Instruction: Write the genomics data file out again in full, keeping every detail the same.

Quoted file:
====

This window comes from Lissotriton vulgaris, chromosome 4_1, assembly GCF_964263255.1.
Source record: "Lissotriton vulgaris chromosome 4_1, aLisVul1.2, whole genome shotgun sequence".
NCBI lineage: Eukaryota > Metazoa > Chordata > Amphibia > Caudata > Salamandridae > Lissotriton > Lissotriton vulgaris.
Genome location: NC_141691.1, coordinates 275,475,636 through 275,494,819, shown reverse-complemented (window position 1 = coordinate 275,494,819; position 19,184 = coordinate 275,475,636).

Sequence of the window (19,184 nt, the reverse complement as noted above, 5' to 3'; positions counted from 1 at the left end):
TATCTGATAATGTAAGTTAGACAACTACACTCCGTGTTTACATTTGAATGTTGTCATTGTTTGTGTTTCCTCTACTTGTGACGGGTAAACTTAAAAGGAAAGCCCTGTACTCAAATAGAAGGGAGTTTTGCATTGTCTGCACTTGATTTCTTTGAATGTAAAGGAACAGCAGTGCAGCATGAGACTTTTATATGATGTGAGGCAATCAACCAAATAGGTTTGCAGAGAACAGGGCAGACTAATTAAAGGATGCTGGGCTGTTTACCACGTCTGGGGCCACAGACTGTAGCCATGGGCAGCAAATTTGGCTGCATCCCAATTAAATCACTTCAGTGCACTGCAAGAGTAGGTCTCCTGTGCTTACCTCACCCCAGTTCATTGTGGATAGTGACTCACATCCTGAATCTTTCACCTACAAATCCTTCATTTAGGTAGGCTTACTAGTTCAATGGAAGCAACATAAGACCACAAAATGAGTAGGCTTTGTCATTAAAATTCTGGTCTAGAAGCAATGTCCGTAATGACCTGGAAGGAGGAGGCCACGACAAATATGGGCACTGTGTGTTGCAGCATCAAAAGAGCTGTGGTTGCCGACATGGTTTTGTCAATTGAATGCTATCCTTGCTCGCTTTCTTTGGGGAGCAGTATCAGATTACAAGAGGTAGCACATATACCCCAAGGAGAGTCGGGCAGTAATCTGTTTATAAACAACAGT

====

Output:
This window comes from Lissotriton vulgaris, chromosome 4_1, assembly GCF_964263255.1.
Source record: "Lissotriton vulgaris chromosome 4_1, aLisVul1.2, whole genome shotgun sequence".
NCBI lineage: Eukaryota > Metazoa > Chordata > Amphibia > Caudata > Salamandridae > Lissotriton > Lissotriton vulgaris.
Genome location: NC_141691.1, coordinates 275,475,636 through 275,494,819, shown reverse-complemented (window position 1 = coordinate 275,494,819; position 19,184 = coordinate 275,475,636).

Sequence of the window (19,184 nt, the reverse complement as noted above, 5' to 3'; positions counted from 1 at the left end):
TATCTGATAATGTAAGTTAGACAACTACACTCCGTGTTTACATTTGAATGTTGTCATTGTTTGTGTTTCCTCTACTTGTGACGGGTAAACTTAAAAGGAAAGCCCTGTACTCAAATAGAAGGGAGTTTTGCATTGTCTGCACTTGATTTCTTTGAATGTAAAGGAACAGCAGTGCAGCATGAGACTTTTATATGATGTGAGGCAATCAACCAAATAGGTTTGCAGAGAACAGGGCAGACTAATTAAAGGATGCTGGGCTGTTTACCACGTCTGGGGCCACAGACTGTAGCCATGGGCAGCAAATTTGGCTGCATCCCAATTAAATCACTTCAGTGCACTGCAAGAGTAGGTCTCCTGTGCTTACCTCACCCCAGTTCATTGTGGATAGTGACTCACATCCTGAATCTTTCACCTACAAATCCTTCATTTAGGTAGGCTTACTAGTTCAATGGAAGCAACATAAGACCACAAAATGAGTAGGCTTTGTCATTAAAATTCTGGTCTAGAAGCAATGTCCGTAATGACCTGGAAGGAGGAGGCCACGACAAATATGGGCACTGTGTGTTGCAGCATCAAAAGAGCTGTGGTTGCCGACATGGTTTTGTCAATTGAATGCTATCCTTGCTCGCTTTCTTTGGGGAGCAGTATCAGATTACAAGAGGTAGCACATATACCCCAAGGAGAGTCGGGCAGTAATCTGTTTATAAACAACAGT